Friday afternoon, I went to the hospital for a "procedure". No cutting. Nothing to really get scared about. Although, the hospital kept asking about a living will... I told them to DNR and Donate! Cause hey--why not? I can't imagine giving the financial burden of keeping me alive to my loved ones.
I stepped onto the elevator to ride up to Ambulatory Care. Everyone was very quiet and somber. So of course I made a joke. I got off at the top floor where a nice nurse showed me to the best room in the hospital.
It was a corner room. It overlooked the city. And the snow was gently falling. I undressed and crawled into my super adjustable hospital bed and enjoyed the amazing view.
I had to wait a while before the procedure. I had a good 3 hours in that room to just nod off, read and talk on the phone. I wasn't sick going in... but I was really tired. Apparently, when you have the medical problem I had, anemia can be a problem.
I wasn't scared. I just felt incredibly blessed. If I hadn't lost my job, I would never have gone in for a check-up. The very fact that I had the job with the health coverage for the short time that I had it was in and of itself a miracle. So I had the coverage and everything was going to be fine. The feeling of gratitude simply would not make room for any nerves. I felt incredibly cared for as I sat in my adjustable bed on the top floor, in the corner room.
One fear haunted me. What if this is a completely avoidable procedure? What if I didn't do enough homework? What if there are other avenues I should have explored? This was my first time ever getting anything done. I was afraid that I would end up paying money for something that was unnecessary because I didn't really have time to explore other options. My insurance was ending in a few weeks. But, I couldn't really do anything about that. What was done was done. I was going to relax and play with the adjustable bed.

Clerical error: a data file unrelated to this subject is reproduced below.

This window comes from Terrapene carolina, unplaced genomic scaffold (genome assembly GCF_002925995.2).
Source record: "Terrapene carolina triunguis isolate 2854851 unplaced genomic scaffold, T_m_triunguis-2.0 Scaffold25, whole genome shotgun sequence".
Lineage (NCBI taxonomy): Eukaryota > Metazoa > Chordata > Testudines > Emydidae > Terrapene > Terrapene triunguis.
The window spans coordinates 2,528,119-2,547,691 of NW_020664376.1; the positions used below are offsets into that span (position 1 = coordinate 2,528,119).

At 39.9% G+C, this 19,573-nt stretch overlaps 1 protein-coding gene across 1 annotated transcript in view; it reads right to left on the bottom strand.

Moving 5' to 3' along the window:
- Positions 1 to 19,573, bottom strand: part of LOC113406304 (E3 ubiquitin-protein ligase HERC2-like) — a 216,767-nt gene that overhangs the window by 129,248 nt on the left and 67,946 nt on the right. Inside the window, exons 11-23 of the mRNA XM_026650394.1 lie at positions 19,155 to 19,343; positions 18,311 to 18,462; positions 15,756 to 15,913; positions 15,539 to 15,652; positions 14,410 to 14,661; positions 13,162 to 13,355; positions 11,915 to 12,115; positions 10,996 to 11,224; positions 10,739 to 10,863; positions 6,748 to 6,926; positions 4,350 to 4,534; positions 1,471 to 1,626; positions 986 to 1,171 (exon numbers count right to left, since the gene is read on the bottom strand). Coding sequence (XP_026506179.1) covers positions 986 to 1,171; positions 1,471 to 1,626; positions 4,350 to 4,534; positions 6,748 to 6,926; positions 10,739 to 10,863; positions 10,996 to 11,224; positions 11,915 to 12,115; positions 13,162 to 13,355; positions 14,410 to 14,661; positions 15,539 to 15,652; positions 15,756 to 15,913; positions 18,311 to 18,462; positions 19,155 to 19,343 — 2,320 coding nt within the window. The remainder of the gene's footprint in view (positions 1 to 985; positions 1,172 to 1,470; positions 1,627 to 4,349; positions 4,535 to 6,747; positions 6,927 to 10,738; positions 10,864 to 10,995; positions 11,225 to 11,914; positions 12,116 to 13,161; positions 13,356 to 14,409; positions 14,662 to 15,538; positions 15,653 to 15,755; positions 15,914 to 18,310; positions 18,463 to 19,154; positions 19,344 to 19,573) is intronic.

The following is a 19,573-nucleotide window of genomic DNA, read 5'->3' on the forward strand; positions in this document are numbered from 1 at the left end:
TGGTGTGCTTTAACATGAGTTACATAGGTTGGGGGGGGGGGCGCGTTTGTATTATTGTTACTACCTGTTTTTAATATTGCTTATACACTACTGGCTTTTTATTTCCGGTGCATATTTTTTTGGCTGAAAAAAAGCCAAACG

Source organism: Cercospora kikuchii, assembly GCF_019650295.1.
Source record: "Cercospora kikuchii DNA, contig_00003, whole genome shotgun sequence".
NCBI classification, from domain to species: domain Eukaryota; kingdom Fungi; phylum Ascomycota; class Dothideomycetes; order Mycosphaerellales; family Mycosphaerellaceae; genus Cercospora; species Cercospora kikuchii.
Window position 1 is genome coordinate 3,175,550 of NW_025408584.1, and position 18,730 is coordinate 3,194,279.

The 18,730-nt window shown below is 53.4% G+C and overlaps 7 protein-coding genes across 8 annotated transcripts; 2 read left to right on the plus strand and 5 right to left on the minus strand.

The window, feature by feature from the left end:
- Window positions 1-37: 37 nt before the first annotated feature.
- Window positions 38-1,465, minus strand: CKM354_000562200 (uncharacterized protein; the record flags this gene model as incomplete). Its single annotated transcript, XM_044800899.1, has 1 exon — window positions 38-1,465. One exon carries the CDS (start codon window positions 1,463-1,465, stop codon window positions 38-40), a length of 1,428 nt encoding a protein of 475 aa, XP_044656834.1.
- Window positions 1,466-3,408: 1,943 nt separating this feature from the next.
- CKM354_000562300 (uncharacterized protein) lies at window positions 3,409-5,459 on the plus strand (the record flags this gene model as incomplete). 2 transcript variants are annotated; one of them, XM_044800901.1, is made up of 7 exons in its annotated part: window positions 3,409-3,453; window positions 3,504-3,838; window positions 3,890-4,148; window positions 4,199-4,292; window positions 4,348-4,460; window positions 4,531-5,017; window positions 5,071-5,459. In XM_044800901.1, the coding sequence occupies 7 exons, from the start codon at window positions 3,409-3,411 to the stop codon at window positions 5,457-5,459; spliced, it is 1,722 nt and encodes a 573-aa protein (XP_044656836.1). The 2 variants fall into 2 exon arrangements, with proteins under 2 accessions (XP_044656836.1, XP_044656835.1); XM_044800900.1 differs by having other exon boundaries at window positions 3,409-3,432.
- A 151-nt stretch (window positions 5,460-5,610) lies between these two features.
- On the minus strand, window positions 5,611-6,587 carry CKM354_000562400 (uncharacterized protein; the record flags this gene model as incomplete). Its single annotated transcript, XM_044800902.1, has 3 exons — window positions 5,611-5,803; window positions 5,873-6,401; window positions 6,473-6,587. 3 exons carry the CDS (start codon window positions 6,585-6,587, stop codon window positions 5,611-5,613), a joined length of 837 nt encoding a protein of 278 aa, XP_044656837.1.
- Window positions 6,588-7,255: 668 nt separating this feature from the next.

When the time came for me to go down to the operating room, the transport nurse pushed me in my awesome bed down the hallway. I felt like I was in a parade. Of one. I resisted the urge to wave. This was difficult. I could not resist the urge to giggle as we zoomed down the hallway.
When I got to the operating room, I talked to the doctors and nurses. I remember feeling very uncomfortable. I tried to tell the nurse that I was not pleased with the feeling that had just come over me. They put the oxygen mask on me. I ripped it off to tell them that I couldn't breathe. The anesthesiologist was very nice and just said that everything would be fine. And then I was out.
The next thing I know, there were doctors and nurses around me saying that everything was fine.
My doctor was really excited. He said that while performing the procedure, he found lots of polyps and showed me pictures of two particularly big ones. I thought about the consequences of not getting the surgery. Polyps lead to infertility. For the first time, I just cried. I let myself feel the fear and I cried and cried over what I might have lost.
I let the tears kind of hang out for a bit, but I wasn't sad. Just one more thing to be grateful for. My mountain of gratitude is getting ridiculous.
This time, when the transport nurse wheeled me back through the halls, I waved. I waved like Texas Beauty Queen. And then I sang like Evita, both hands stretched out as I sailed by in my hospital gown, "My people!"